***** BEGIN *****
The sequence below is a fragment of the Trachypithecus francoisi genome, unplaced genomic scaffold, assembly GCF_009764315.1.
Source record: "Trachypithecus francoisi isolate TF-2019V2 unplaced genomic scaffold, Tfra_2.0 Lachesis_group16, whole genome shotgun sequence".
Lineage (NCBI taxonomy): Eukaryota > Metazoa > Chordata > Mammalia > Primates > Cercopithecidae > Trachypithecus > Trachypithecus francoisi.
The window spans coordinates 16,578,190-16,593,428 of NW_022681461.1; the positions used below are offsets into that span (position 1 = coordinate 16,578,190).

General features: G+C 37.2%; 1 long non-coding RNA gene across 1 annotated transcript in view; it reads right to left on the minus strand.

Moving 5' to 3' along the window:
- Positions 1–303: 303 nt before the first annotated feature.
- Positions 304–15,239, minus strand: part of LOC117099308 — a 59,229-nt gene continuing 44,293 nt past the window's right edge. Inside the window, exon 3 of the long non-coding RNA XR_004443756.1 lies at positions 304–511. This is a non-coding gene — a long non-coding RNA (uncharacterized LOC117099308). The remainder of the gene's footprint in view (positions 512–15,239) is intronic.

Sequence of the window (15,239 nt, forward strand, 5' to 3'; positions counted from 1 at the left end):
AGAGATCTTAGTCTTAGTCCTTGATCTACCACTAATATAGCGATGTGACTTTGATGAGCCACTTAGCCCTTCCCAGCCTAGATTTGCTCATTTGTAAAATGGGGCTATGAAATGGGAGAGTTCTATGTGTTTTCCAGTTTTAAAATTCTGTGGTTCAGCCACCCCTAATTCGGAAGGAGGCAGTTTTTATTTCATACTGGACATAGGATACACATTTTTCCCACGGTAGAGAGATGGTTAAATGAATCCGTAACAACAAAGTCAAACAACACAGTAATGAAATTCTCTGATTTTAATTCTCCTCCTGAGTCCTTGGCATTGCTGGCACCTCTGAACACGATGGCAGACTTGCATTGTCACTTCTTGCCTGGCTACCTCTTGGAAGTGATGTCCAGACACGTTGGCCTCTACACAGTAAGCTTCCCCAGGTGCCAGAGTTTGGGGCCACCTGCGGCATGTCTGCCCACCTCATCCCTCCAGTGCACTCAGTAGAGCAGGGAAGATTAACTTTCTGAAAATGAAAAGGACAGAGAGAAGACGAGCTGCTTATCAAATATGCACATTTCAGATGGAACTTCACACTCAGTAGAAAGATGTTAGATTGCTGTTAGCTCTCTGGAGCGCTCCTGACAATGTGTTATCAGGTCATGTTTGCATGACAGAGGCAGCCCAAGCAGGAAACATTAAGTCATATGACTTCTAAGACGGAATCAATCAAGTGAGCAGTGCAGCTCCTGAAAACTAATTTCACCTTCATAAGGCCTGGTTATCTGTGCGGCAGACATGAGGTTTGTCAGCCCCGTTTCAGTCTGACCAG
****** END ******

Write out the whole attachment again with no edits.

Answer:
The sequence below is a fragment of the Trachypithecus francoisi genome, unplaced genomic scaffold, assembly GCF_009764315.1.
Source record: "Trachypithecus francoisi isolate TF-2019V2 unplaced genomic scaffold, Tfra_2.0 Lachesis_group16, whole genome shotgun sequence".
Lineage (NCBI taxonomy): Eukaryota > Metazoa > Chordata > Mammalia > Primates > Cercopithecidae > Trachypithecus > Trachypithecus francoisi.
The window spans coordinates 16,578,190-16,593,428 of NW_022681461.1; the positions used below are offsets into that span (position 1 = coordinate 16,578,190).

General features: G+C 37.2%; 1 long non-coding RNA gene across 1 annotated transcript in view; it reads right to left on the minus strand.

Moving 5' to 3' along the window:
- Positions 1–303: 303 nt before the first annotated feature.
- Positions 304–15,239, minus strand: part of LOC117099308 — a 59,229-nt gene continuing 44,293 nt past the window's right edge. Inside the window, exon 3 of the long non-coding RNA XR_004443756.1 lies at positions 304–511. This is a non-coding gene — a long non-coding RNA (uncharacterized LOC117099308). The remainder of the gene's footprint in view (positions 512–15,239) is intronic.

Sequence of the window (15,239 nt, forward strand, 5' to 3'; positions counted from 1 at the left end):
AGAGATCTTAGTCTTAGTCCTTGATCTACCACTAATATAGCGATGTGACTTTGATGAGCCACTTAGCCCTTCCCAGCCTAGATTTGCTCATTTGTAAAATGGGGCTATGAAATGGGAGAGTTCTATGTGTTTTCCAGTTTTAAAATTCTGTGGTTCAGCCACCCCTAATTCGGAAGGAGGCAGTTTTTATTTCATACTGGACATAGGATACACATTTTTCCCACGGTAGAGAGATGGTTAAATGAATCCGTAACAACAAAGTCAAACAACACAGTAATGAAATTCTCTGATTTTAATTCTCCTCCTGAGTCCTTGGCATTGCTGGCACCTCTGAACACGATGGCAGACTTGCATTGTCACTTCTTGCCTGGCTACCTCTTGGAAGTGATGTCCAGACACGTTGGCCTCTACACAGTAAGCTTCCCCAGGTGCCAGAGTTTGGGGCCACCTGCGGCATGTCTGCCCACCTCATCCCTCCAGTGCACTCAGTAGAGCAGGGAAGATTAACTTTCTGAAAATGAAAAGGACAGAGAGAAGACGAGCTGCTTATCAAATATGCACATTTCAGATGGAACTTCACACTCAGTAGAAAGATGTTAGATTGCTGTTAGCTCTCTGGAGCGCTCCTGACAATGTGTTATCAGGTCATGTTTGCATGACAGAGGCAGCCCAAGCAGGAAACATTAAGTCATATGACTTCTAAGACGGAATCAATCAAGTGAGCAGTGCAGCTCCTGAAAACTAATTTCACCTTCATAAGGCCTGGTTATCTGTGCGGCAGACATGAGGTTTGTCAGCCCCGTTTCAGTCTGACCAG